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Bluetile

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that the xmonad library provides. This is all tied together
 
that the xmonad library provides. This is all tied together
 
very nicely using Haskell and things like automatic re-compiling,
 
very nicely using Haskell and things like automatic re-compiling,
so that it really feels more like configuring than really writing code -
+
so that it really feels more like configuring than actually writing code -
 
but the possibility to go further is always there.
 
but the possibility to go further is always there.
   

Revision as of 17:24, 28 March 2010

Contents

1 Frequently Asked Questions

1.1 Why write yet another tiling window manager?

Because none of the others where build with the thought in mind, that time is the most limited resource among the majority of users. It's good if you can configure a software in every respect. It's better if you don't have to.

I wanted a tiling window manager that I can just mention to a friend and a google later they download it, run it and get a good feeling for what a tiling window manager is and whether it suits their workflow. No "... oh, and remember to edit this file" ... "and be sure to run it in combination with this helper application" ... "and see this article on a really neat thing you can do". So in many ways I think of Bluetile more as an interactive demo for tiling window managers. Maybe you will find that its 'one size fits all' approach isn't quite right, but it spiked interest in tiling window managers and you go on to find another twm that you can configure to your needs. In that case Bluetile has served a good purpose. But then again, it might just be good enough for a large number of users that don't like to spend time on configuration and reading documentation and instead prefer to stick to what works 'out of the box'. I think that's pretty smart, too.

I'm passionate about bringing the paradigm of tiled window management to a wider audience, so that maybe someday it finds its way into the mainstream window managers. This in turn will hopefully prompt application developers to design their GUIs in a way that works well with this paradigm. If you are a Haskell programmer who can identify with that vision, I invite you to have a look at the development page and maybe lend a helping hand. :-)

--JanV 20:36, 26 February 2010 (UTC)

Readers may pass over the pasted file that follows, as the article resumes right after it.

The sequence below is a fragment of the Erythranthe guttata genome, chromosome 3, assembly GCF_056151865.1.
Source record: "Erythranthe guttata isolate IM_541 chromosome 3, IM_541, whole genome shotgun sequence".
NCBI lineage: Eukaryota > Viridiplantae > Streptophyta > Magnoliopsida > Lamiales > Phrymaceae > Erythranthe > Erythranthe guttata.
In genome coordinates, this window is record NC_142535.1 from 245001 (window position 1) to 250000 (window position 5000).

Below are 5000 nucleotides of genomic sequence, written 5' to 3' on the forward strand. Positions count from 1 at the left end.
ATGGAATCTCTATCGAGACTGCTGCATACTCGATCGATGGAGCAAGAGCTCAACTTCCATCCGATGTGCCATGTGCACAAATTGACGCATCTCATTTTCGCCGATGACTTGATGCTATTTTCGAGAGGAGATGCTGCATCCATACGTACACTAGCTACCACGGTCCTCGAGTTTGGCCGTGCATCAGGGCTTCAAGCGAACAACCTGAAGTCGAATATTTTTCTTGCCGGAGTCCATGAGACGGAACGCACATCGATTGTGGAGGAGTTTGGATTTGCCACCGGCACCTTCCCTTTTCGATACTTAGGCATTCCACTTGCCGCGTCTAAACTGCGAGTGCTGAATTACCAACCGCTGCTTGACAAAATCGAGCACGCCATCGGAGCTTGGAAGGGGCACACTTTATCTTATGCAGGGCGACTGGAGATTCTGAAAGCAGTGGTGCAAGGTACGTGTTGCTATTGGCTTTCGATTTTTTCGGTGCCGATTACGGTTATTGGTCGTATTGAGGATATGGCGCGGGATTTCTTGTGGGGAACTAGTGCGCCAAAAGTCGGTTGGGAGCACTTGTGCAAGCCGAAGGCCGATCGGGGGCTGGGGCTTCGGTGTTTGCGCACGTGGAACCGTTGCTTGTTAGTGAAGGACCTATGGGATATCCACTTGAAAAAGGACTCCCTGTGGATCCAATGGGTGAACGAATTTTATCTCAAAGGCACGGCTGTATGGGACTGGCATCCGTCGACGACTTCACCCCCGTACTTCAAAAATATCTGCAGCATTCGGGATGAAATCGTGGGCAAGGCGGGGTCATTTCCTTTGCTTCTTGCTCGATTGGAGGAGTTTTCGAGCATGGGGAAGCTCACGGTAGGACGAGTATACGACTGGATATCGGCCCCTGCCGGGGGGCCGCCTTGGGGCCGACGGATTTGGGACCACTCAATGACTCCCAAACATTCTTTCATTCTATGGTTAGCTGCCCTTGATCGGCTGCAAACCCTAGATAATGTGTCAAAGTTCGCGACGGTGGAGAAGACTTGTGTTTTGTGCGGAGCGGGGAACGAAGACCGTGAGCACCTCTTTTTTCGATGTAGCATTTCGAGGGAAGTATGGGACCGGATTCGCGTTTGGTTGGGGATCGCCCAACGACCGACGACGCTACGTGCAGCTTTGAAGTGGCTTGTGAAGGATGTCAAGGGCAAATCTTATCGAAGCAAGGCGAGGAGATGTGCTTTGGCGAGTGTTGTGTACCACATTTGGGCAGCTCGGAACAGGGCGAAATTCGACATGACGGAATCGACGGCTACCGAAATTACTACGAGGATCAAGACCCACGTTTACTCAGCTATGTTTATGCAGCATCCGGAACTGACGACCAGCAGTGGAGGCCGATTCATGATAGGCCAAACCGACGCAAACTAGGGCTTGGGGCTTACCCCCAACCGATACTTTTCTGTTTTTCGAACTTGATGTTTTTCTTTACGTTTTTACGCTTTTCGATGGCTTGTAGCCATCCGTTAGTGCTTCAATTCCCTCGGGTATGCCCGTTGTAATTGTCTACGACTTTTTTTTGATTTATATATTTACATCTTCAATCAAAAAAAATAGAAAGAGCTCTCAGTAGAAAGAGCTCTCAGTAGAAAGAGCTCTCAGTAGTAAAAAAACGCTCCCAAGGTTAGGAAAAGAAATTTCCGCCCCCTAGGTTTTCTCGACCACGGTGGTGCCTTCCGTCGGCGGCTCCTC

1.2 What is the relationship between Bluetile and xmonad?

I think of xmonad more as a library for writing tiling window managers. The default installation provides a minimal tiling window manager (the standard configuration), but you are really expected to "write" (configure) your own tiling window manager from the building blocks that the xmonad library provides. This is all tied together very nicely using Haskell and things like automatic re-compiling, so that it really feels more like configuring than actually writing code - but the possibility to go further is always there.

The Bluetile project has contributed some of those building blocks to the xmonad library, but is now really just another xmonad configuration. A configuration that focuses on making the tiling paradigm easily accessible to users coming from traditional window managers. This has also the added benefit of not requiring a Haskell compiler during runtime - unlike a typical xmonad installation.

You can create pretty much the same effect with a standard xmonad installation (see entry below), but this project exists to provide an easy installation path with zero configuration and without having to read background information like this FAQ entry. ;-)

--JanV 22:14, 10 February 2010 (UTC)

1.3 Is there some way to configure Bluetile while the configuration system is still vaporware?

The best option right now is to switch to xmonad, re-create Bluetile's setup and be then able to use xmonad's powerful configuration system. This migration path should actually be fairly straightforward, as Bluetile's configuration is available as the module XMonad.Config.Bluetile. However, as of now (Feb 2010), you will need the xmonad darcs version. Create the file ~/.xmonad/xmonad.hs with the following contents:

   import XMonad
   import XMonad.Config.Bluetile
   import XMonad.Util.Replace
   
   main = replace >> xmonad bluetileConfig

Starting xmonad now will give you Bluetile's setup with the only exception being Bluetile's dock, which is only available in the real project. See the website of xmonad on how to go from here to start tweaking.

--JanV 22:14, 10 February 2010 (UTC)

1.4 Why is the installation so complicated? Don't you have packages?

I'm sorry that for a window manager which tries to make it easy to get started, the installation procedure is currently somewhat involved. These links might be of help - they walk through the installation steps in more detail:

I would love to provide packages, but that will have to wait - hopefully not too long - until the next xmonad release, which will include all the necessary code.

If you are a package maintainer considering to package Bluetile: Great news! :-) Your work is much appreciated, especially considering Bluetile's goal of getting the user quickly up and running with a tiling window manager. However, as mentioned above, your best bet right now is to wait until the next xmonad release, which should make packaging much easier. Currently Bluetile uses modified versions of xmonad and xmonad-contrib, available on Hackage as xmonad-bluetilebranch and xmonad-contrib-bluetilebranch. These are somewhat tricky to have installed in parallel to mainline xmonad. I'm looking forward to deprecating those branches once a Bluetile-compatible version of xmonad is uploaded to Hackage.

--JanV 00:17, 15 February 2010 (UTC)